Select the method or formula of your choice.

In principal components analysis, Minitab first finds the set of orthogonal eigenvectors of the correlation or covariance matrix of the variables. The matrix of principal components is the product of the eigenvector matrix with the matrix of independent variables. The first principal component accounts for the largest percent of the total data variation. The second principal component accounts the second largest percent of the total data variation, and so on. The goal of principal components is to explain the maximum amount of variance with the fewest number of components.

The coefficients for the principal components are unique (except for a change in sign) if the eigenvalues are distinct and not zero. If an eigenvalue is repeated, then the "space spanned" by all the principal component vectors corresponding to the same eigenvalue is unique, but the individual vectors are not. Therefore, the coefficients that Minitab displays in output and those in a book or another program may not agree, although the eigenvalues (variances of the components) will always be the same.

If the covariance matrix has rank r < p, where p is the number of variables, then there will be p – r eigenvalues equal to zero. Eigenvectors corresponding to these eigenvalues may not be unique. This can happen if the number of observations is less than p or if there is multicollinearity.

Eigenvectors, which are comprised of coefficients corresponding to each variable, are the weights for each variable used to calculate the principal components scores. The eigenvectors are obtained as the columns of the orthogonal matrix in the spectral decomposition of the covariance or correlation matrix, **S** or **R**. More specifically, because **R** is symmetric, an orthogonal matrix **V** exists such that **V'RV** = **D** or, equivalently, **R** = **VDV**', where **D** is a diagonal matrix whose diagonal elements are the eigenvalues. The eigenvectors are the columns of **V**.The eigenvectors originate from **R** = **V** **L** **V'**.

Term | Description |
---|---|

R | correlation matrix |

V | eigenvector matrix |

D | diagonal matrix of eigenvalues |

Scores are the linear combinations of the original variables that account for the variance in the data.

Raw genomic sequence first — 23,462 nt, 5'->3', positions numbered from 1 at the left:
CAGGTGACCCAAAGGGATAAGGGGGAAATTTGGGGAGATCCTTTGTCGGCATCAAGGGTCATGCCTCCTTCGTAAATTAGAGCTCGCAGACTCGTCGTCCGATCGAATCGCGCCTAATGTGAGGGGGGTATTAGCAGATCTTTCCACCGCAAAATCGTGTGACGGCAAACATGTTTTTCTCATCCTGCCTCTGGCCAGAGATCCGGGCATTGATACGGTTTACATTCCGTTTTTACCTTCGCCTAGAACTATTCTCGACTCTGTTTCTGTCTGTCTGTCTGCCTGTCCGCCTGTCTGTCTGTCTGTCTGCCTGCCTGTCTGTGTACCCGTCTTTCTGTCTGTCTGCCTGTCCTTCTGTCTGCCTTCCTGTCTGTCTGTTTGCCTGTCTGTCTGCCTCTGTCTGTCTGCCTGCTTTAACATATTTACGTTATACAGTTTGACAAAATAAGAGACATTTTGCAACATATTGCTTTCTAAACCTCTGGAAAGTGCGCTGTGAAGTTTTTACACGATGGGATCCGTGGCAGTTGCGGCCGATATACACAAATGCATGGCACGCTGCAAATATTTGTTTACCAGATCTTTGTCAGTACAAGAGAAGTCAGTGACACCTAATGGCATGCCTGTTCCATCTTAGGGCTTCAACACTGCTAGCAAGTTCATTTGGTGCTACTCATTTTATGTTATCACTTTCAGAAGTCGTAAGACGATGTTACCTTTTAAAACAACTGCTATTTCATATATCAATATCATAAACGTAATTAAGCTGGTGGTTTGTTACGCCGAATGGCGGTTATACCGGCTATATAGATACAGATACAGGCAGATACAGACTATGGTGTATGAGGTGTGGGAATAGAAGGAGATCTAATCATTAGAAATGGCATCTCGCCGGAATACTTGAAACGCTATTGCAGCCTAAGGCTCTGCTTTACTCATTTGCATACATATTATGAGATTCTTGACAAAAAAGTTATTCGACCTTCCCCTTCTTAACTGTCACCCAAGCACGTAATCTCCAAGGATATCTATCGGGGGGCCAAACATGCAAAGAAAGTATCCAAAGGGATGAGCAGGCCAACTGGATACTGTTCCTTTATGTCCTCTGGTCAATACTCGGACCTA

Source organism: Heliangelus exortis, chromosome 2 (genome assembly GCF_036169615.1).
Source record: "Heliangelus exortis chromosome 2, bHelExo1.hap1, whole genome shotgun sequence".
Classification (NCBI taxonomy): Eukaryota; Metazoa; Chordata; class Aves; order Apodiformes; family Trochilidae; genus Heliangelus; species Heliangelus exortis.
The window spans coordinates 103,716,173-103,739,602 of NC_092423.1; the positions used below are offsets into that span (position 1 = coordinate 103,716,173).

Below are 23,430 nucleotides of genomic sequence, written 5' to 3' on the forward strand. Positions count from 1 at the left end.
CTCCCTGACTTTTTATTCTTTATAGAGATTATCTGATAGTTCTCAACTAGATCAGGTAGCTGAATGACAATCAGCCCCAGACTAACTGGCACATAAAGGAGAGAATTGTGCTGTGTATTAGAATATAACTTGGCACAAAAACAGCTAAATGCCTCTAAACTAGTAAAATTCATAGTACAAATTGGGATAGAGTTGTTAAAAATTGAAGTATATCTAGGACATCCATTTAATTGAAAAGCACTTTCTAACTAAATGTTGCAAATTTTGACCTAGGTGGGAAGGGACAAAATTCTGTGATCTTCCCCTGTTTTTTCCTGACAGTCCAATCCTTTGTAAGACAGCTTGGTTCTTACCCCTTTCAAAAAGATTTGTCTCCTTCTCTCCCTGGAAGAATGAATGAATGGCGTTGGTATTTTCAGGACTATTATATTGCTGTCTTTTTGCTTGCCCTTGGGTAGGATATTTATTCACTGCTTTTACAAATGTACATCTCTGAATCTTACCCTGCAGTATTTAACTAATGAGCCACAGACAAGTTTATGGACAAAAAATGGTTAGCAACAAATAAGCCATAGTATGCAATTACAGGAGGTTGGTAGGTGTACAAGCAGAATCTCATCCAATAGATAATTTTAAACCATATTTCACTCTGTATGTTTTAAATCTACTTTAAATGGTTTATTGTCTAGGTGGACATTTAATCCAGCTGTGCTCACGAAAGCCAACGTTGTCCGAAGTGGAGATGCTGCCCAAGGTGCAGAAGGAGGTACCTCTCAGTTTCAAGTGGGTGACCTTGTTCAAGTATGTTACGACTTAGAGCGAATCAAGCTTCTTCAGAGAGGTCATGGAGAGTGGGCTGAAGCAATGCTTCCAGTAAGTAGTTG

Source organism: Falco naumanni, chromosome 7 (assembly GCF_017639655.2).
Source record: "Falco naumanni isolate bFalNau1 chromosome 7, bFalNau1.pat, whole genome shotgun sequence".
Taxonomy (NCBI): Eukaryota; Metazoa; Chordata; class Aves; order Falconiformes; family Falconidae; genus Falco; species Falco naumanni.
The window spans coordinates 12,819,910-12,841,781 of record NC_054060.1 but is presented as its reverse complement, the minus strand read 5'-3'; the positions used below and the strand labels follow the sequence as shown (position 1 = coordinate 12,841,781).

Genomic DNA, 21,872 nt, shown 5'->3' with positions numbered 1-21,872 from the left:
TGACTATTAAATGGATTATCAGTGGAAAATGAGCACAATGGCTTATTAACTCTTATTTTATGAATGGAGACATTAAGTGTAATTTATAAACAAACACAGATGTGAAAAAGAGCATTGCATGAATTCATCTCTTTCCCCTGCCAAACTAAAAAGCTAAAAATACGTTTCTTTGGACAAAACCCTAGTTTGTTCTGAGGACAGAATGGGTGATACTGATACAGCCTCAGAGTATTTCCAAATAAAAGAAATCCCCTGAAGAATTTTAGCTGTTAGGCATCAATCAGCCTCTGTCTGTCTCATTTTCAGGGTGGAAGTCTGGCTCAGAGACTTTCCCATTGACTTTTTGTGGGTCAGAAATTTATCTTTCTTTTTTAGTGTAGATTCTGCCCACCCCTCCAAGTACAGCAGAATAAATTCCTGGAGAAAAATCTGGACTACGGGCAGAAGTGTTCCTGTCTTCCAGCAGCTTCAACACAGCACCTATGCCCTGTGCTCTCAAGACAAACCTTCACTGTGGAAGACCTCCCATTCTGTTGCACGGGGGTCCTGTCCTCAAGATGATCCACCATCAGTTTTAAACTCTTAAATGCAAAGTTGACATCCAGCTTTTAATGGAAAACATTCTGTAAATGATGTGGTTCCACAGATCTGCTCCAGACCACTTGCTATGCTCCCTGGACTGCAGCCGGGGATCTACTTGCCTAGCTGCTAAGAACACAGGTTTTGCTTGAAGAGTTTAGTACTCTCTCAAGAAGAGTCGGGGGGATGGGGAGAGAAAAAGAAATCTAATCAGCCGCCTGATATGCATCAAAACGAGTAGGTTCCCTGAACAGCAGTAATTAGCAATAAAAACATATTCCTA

The scores are calculated as follows: **Z** = **YV**

Term | Description |
---|---|

Z | matrix of principal components scores (n × m) |

Y | standardized data matrix (n × p) used with the correlation matrix method |

V | matrix of eigenvectors (p × m) |

If you use the covariance matrix method instead of the correlation matrix method (the default), then Minitab uses the raw data matrix for Y instead of the standardized data matrix.

The eigenvalues are the diagonal elements of the diagonal matrix in the spectral decomposition of the covariance or correlation matrix (see the topic "Eigenvectors"). The eigenvalues also represent the sample variances of the principal components **Z** = **V Y**.

Term | Description |
---|---|

Z | matrix of principal components scores (n × m) |

Y | standardized data matrix (n × p) used with the correlation matrix method |

V | matrix of eigenvectors (p × m) |

If you use the covariance matrix method instead of the correlation matrix method (the default), then Minitab uses the raw data matrix for Y instead of the standardized data matrix.

The proportion of sample variance explained by the k^{th} principal component is calculated as follows:

Term | Description |
---|---|

the k^{th} eigenvalue | |

p | the number of variables |

Term | Description |
---|---|

the k^{th} eigenvalue | |

p | the number of variables |

The Mahalanobis distance measures the distance from each point in multivariate space to the overall mean or centroid, utilizing the covariance structure of the data.

Minitab displays a reference line on the outlier plot to identify outliers with large Mahalanobis distance values. The reference line is defined by the following formula:

When n – p – 1 is 0, Minitab displays the outlier plot without the reference line.

Term | Description |
---|---|

Y_{i} | data value vector at row i |

mean vector | |

S^{-1} | inverse of the covariance matrix |

p | the number of variables |

n | the number of nonmissing rows |